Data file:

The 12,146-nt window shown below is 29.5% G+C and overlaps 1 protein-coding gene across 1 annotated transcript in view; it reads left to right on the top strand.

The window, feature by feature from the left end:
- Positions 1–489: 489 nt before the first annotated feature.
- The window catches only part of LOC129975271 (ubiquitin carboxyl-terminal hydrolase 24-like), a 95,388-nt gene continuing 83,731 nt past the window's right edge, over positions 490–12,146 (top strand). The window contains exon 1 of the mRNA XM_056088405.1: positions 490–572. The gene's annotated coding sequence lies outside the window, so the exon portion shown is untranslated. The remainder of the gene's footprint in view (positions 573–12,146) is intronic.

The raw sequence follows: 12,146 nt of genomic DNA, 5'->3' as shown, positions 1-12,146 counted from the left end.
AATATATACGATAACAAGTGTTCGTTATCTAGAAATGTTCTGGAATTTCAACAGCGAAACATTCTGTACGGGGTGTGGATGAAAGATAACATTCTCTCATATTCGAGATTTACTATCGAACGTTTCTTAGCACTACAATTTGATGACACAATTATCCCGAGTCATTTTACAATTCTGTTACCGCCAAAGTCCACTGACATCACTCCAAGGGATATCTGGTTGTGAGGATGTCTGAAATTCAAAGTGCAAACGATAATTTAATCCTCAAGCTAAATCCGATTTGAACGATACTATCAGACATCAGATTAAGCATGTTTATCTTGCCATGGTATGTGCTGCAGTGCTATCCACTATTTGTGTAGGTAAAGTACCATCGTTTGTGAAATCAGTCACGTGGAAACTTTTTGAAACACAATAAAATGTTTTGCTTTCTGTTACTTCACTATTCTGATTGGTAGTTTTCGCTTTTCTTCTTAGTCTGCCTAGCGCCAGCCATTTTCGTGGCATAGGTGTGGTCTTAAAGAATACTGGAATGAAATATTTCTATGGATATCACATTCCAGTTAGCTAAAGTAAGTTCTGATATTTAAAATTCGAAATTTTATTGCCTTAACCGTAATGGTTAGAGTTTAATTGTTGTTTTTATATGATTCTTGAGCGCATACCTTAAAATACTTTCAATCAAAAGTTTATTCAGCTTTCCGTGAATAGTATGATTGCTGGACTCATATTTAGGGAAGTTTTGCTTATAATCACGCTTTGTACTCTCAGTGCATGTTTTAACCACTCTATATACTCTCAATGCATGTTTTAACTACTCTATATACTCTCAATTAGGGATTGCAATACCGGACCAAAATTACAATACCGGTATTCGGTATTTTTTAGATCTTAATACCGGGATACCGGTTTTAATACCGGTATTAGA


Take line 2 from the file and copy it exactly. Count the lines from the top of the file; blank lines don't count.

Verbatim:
The window, feature by feature from the left end: